Direct-Digitization Neural Readouts for Fully-Integrated and High-Density Neural Recording

Xiaolin Yang and Carolina Mora Lopez


Monitoring large groups of neurons in various brain regions, including superficial and deep structures, is crucial for advancing neuroscience research on cognition, motor control, behavior, among other areas [1], [2]. Current extracellular CMOS high-density neural probes are becoming the new standard in electrophysiology, allowing for simultaneous recording with excellent spatial and temporal resolution [3]–[5]. However, there is still a demand for neural recording technologies that can access a significantly larger number of neurons, allowing for the decoding of more complex motor, sensory, and cognitive tasks. To achieve this, it is necessary to develop neural probes with much higher number of channels, which requires the design of readout circuits that meet several requirements, including: i) area- and power-efficiency, ii) low noise to capture weak neural signals, iii) capability to interface with large-impedance and high-DC-offset electrodes, and iv) tolerance to artifacts caused by movement or concurrent electrical stimulation.

To address the design requirements mentioned above, the most common neural readout architecture uses multi-channel AC-coupled amplification stages followed by a multiplexed analog-to-digital converter (ADC) [3], [4]. This approach can be further optimized to reduce the channel area, thereby increasing the channel density [5]. However, the potential for area reduction is limited due to the need for large transistors to minimize the flicker noise. In recent years, direct-digitization neural readouts have been proposed to overcome this limitation, by utilizing noise shaping and oversampling techniques [6]–[12].

In our previous work [8], we propose a DC-coupled 2nd-order ∆2-∑ ADC to achieve significant area reduction. Here, chopping modulation is implemented to improve the noise performance. A new bootstrapping scheme is introduced to nullify the impact from the parasitic capacitor of the input pair transistors, thereby achieving high input impedance (663 MΩ @ 10 Hz). Furthermore, a large dynamic range (>140 mVpp) is achieved to accommodate electrode DC offsets (EDOs) and stimulation artifacts. A 16-channel prototype ASIC was successfully demonstrated in in vitro  experiments using iCell Cardiomyocytes cells cultured on a multi-electrode array (see Fig. 1).

prototype ASIC

Fig.1. Die photo of the prototype ASIC (top left) and system architecture (top right) of the ASIC reported in [8]; in vitro experimental setup and results (bottom).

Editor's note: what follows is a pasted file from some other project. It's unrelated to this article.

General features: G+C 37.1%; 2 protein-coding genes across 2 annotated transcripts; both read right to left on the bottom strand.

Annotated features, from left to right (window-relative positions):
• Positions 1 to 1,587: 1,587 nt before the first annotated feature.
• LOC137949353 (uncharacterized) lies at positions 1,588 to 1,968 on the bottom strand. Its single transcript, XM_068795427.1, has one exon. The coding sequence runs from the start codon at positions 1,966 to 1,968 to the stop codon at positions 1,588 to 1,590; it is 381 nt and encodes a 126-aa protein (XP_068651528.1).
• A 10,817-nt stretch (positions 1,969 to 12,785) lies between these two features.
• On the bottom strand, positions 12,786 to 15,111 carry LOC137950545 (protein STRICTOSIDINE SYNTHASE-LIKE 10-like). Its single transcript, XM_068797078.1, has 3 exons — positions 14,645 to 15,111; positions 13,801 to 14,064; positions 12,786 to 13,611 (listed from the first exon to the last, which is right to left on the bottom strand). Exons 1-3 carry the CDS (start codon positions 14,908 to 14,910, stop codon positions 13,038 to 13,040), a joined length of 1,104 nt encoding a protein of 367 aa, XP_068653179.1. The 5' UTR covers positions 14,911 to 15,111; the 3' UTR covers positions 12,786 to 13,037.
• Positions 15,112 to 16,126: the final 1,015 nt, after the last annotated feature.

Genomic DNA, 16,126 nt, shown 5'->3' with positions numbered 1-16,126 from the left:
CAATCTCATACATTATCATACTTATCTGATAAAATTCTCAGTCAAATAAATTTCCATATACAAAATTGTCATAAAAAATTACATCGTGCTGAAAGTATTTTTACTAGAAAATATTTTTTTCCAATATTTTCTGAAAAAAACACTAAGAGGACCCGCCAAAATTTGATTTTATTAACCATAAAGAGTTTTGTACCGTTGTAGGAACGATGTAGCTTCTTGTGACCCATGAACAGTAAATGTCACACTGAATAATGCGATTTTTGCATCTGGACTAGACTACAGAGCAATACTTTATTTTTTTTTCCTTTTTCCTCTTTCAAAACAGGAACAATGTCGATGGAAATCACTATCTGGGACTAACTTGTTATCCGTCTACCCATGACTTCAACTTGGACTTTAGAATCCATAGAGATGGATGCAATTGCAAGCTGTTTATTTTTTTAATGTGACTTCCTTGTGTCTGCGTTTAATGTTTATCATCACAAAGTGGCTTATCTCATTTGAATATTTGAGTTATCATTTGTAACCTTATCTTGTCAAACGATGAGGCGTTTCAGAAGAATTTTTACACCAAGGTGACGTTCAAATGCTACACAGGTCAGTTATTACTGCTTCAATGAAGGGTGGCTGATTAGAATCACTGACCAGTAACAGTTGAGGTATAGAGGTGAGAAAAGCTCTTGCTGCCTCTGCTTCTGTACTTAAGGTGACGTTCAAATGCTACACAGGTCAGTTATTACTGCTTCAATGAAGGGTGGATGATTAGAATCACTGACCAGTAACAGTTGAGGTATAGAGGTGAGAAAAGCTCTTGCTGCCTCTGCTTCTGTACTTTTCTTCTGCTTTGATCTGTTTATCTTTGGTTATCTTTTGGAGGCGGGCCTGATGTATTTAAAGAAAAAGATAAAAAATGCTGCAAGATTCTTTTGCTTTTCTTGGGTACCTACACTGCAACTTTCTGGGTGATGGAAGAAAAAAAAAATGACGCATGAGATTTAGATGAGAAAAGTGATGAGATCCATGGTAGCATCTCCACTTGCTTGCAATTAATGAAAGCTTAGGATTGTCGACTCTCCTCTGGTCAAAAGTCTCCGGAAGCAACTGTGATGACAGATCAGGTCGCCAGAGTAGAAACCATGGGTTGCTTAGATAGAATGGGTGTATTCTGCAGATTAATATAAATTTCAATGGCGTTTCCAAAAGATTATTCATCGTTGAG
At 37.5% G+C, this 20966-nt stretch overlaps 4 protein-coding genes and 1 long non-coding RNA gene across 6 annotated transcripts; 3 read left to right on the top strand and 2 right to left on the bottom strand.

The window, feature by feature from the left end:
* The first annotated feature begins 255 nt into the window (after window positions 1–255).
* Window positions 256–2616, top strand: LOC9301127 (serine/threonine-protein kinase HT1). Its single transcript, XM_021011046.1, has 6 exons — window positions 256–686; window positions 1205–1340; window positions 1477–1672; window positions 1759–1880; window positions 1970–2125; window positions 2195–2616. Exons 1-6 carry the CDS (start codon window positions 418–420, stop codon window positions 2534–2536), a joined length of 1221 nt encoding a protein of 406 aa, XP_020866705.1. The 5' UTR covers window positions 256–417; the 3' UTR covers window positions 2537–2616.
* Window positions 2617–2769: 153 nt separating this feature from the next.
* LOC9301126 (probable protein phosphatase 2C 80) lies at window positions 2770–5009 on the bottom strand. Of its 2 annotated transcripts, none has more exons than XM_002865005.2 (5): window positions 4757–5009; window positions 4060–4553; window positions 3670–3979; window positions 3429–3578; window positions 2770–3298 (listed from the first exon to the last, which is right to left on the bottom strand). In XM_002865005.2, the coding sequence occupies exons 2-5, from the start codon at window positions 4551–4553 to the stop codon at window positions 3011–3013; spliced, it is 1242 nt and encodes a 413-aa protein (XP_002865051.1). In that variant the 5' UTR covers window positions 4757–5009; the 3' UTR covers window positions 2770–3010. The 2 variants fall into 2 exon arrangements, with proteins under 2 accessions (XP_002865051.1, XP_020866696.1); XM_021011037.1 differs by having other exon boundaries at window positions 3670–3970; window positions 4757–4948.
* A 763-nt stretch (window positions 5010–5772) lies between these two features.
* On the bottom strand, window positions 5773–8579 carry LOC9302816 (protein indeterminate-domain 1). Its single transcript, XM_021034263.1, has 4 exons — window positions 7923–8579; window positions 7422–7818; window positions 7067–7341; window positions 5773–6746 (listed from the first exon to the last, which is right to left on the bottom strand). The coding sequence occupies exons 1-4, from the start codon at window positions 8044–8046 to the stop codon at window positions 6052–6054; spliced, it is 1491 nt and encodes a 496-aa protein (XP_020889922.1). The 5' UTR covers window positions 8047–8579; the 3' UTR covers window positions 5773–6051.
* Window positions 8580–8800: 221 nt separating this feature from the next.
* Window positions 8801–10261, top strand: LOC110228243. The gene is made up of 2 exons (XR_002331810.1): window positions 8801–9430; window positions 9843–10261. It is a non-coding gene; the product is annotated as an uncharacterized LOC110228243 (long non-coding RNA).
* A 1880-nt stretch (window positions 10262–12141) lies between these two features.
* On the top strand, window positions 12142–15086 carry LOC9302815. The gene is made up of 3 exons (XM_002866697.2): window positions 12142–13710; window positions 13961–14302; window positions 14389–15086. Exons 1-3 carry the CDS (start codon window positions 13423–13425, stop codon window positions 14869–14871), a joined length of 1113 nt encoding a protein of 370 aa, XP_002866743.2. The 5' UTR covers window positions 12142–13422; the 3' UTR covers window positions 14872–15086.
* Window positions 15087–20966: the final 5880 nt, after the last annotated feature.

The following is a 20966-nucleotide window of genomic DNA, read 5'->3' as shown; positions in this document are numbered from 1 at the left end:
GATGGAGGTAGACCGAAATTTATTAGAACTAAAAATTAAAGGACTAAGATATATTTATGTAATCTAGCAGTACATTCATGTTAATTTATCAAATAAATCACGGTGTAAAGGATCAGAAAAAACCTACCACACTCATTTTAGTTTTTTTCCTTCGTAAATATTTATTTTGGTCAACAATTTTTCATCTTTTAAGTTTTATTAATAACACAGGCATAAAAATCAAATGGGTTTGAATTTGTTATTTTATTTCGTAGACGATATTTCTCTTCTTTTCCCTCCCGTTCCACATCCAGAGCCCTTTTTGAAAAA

In [11], we propose a follow-up architecture, which consists of an AC-coupled 1st-order ∆2-∑ ADC to further reduce the area and power consumption of the readout channel. An AC-coupling stage is used to enable a rail-to-rail EDO tolerance. Since the input stage only needs to deal with AC signals, the dynamic range can be reduced. Therefore, only a 1st-order modulation loop is needed.  The decimation filter benefits from the relaxed loop order, resulting in lower power consumption. Additionally, a system-level optimization with an ultra-low-power reference generator was implemented to further reduce the overall power consumption. To demonstrate its performance and scalability, a 128-channel prototype was fabricated. This ASIC achieves the smallest channel area (0.0051 mm2), low power consumption per channel (12.57 µW), and rail-to-rail EDO tolerance while maintaining a competitive noise performance and input range. This prototype was also used to develop a head-stage enabling in vivo experiment with passive neural probes.

128 channel ASIC

Fig.2. Overall architecture of the 128-channel ASIC reported in [11] (top left) and die photo with area partitioning (top right); in vivo experimental results and setup including a headstage and a passive neural probe (bottom).

These two area- and power-efficient direct-digitization neural readout designs aim at increasing the channel density of existing neural-recording tools. However, in order to achieve our ultimate goal of enabling access to a significantly larger number of neurons, system-level co-optimization as well as electrode material innovation are crucial. By pursuing a multi-faceted approach that addresses both electronics and materials challenges, we can unlock new possibilities for neuroscience research and pave the way for groundbreaking advancements in this field.




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